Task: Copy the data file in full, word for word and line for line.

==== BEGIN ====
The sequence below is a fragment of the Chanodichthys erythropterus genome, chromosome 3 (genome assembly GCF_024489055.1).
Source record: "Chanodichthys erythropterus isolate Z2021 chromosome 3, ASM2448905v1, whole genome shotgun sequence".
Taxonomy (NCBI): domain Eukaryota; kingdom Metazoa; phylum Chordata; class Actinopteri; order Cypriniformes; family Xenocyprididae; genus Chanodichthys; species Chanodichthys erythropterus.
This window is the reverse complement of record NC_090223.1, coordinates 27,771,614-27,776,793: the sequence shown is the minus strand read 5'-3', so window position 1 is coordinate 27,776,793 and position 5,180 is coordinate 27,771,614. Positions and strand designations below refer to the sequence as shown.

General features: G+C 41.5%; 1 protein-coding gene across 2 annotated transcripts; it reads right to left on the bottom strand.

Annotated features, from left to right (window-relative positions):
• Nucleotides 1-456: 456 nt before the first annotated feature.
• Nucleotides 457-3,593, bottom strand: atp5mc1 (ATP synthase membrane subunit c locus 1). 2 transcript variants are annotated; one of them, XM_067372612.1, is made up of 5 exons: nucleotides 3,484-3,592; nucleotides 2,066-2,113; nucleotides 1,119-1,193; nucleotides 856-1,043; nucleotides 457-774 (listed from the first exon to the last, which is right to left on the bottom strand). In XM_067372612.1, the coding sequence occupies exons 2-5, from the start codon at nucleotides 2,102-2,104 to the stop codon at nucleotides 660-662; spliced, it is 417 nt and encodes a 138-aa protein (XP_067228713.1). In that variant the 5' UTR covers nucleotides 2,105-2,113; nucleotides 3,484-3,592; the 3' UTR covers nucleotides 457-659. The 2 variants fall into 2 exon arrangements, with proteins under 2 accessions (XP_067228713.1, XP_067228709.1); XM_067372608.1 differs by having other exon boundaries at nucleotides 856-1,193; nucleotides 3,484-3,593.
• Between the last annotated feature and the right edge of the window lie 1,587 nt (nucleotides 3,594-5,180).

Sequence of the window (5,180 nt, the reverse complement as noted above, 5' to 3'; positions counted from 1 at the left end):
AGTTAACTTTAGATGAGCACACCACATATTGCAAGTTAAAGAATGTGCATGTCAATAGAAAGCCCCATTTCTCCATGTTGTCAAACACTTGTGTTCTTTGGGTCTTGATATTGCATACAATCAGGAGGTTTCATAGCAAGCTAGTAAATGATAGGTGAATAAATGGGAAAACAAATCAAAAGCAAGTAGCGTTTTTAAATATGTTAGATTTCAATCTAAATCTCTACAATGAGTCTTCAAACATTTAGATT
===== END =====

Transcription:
The sequence below is a fragment of the Chanodichthys erythropterus genome, chromosome 3 (genome assembly GCF_024489055.1).
Source record: "Chanodichthys erythropterus isolate Z2021 chromosome 3, ASM2448905v1, whole genome shotgun sequence".
Taxonomy (NCBI): domain Eukaryota; kingdom Metazoa; phylum Chordata; class Actinopteri; order Cypriniformes; family Xenocyprididae; genus Chanodichthys; species Chanodichthys erythropterus.
This window is the reverse complement of record NC_090223.1, coordinates 27,771,614-27,776,793: the sequence shown is the minus strand read 5'-3', so window position 1 is coordinate 27,776,793 and position 5,180 is coordinate 27,771,614. Positions and strand designations below refer to the sequence as shown.

General features: G+C 41.5%; 1 protein-coding gene across 2 annotated transcripts; it reads right to left on the bottom strand.

Annotated features, from left to right (window-relative positions):
• Nucleotides 1-456: 456 nt before the first annotated feature.
• Nucleotides 457-3,593, bottom strand: atp5mc1 (ATP synthase membrane subunit c locus 1). 2 transcript variants are annotated; one of them, XM_067372612.1, is made up of 5 exons: nucleotides 3,484-3,592; nucleotides 2,066-2,113; nucleotides 1,119-1,193; nucleotides 856-1,043; nucleotides 457-774 (listed from the first exon to the last, which is right to left on the bottom strand). In XM_067372612.1, the coding sequence occupies exons 2-5, from the start codon at nucleotides 2,102-2,104 to the stop codon at nucleotides 660-662; spliced, it is 417 nt and encodes a 138-aa protein (XP_067228713.1). In that variant the 5' UTR covers nucleotides 2,105-2,113; nucleotides 3,484-3,592; the 3' UTR covers nucleotides 457-659. The 2 variants fall into 2 exon arrangements, with proteins under 2 accessions (XP_067228713.1, XP_067228709.1); XM_067372608.1 differs by having other exon boundaries at nucleotides 856-1,193; nucleotides 3,484-3,593.
• Between the last annotated feature and the right edge of the window lie 1,587 nt (nucleotides 3,594-5,180).

Sequence of the window (5,180 nt, the reverse complement as noted above, 5' to 3'; positions counted from 1 at the left end):
AGTTAACTTTAGATGAGCACACCACATATTGCAAGTTAAAGAATGTGCATGTCAATAGAAAGCCCCATTTCTCCATGTTGTCAAACACTTGTGTTCTTTGGGTCTTGATATTGCATACAATCAGGAGGTTTCATAGCAAGCTAGTAAATGATAGGTGAATAAATGGGAAAACAAATCAAAAGCAAGTAGCGTTTTTAAATATGTTAGATTTCAATCTAAATCTCTACAATGAGTCTTCAAACATTTAGATT